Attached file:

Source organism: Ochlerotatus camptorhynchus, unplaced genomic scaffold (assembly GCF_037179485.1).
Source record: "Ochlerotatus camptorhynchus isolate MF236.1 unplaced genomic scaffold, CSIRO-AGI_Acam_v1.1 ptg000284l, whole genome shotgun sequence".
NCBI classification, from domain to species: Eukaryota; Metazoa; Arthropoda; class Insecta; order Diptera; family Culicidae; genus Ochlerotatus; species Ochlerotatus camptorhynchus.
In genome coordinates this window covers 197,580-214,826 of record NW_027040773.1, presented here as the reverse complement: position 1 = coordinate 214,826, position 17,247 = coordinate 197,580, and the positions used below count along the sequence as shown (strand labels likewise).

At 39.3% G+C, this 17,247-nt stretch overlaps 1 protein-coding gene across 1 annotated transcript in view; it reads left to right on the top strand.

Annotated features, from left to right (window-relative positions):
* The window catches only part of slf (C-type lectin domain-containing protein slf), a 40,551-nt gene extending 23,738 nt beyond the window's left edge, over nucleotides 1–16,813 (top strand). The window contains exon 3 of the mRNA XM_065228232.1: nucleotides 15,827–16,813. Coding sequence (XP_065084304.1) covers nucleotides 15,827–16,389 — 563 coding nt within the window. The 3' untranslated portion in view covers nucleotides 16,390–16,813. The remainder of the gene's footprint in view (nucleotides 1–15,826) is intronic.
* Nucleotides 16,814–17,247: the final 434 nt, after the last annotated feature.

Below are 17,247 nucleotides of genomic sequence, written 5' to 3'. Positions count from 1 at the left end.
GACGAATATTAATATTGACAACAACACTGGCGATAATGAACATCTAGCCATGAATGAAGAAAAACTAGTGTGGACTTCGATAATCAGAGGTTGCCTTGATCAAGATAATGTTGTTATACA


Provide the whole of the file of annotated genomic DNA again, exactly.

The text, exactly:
Source organism: Ochlerotatus camptorhynchus, unplaced genomic scaffold (assembly GCF_037179485.1).
Source record: "Ochlerotatus camptorhynchus isolate MF236.1 unplaced genomic scaffold, CSIRO-AGI_Acam_v1.1 ptg000284l, whole genome shotgun sequence".
NCBI classification, from domain to species: Eukaryota; Metazoa; Arthropoda; class Insecta; order Diptera; family Culicidae; genus Ochlerotatus; species Ochlerotatus camptorhynchus.
In genome coordinates this window covers 197,580-214,826 of record NW_027040773.1, presented here as the reverse complement: position 1 = coordinate 214,826, position 17,247 = coordinate 197,580, and the positions used below count along the sequence as shown (strand labels likewise).

At 39.3% G+C, this 17,247-nt stretch overlaps 1 protein-coding gene across 1 annotated transcript in view; it reads left to right on the top strand.

Annotated features, from left to right (window-relative positions):
* The window catches only part of slf (C-type lectin domain-containing protein slf), a 40,551-nt gene extending 23,738 nt beyond the window's left edge, over nucleotides 1–16,813 (top strand). The window contains exon 3 of the mRNA XM_065228232.1: nucleotides 15,827–16,813. Coding sequence (XP_065084304.1) covers nucleotides 15,827–16,389 — 563 coding nt within the window. The 3' untranslated portion in view covers nucleotides 16,390–16,813. The remainder of the gene's footprint in view (nucleotides 1–15,826) is intronic.
* Nucleotides 16,814–17,247: the final 434 nt, after the last annotated feature.

Below are 17,247 nucleotides of genomic sequence, written 5' to 3'. Positions count from 1 at the left end.
GACGAATATTAATATTGACAACAACACTGGCGATAATGAACATCTAGCCATGAATGAAGAAAAACTAGTGTGGACTTCGATAATCAGAGGTTGCCTTGATCAAGATAATGTTGTTATACA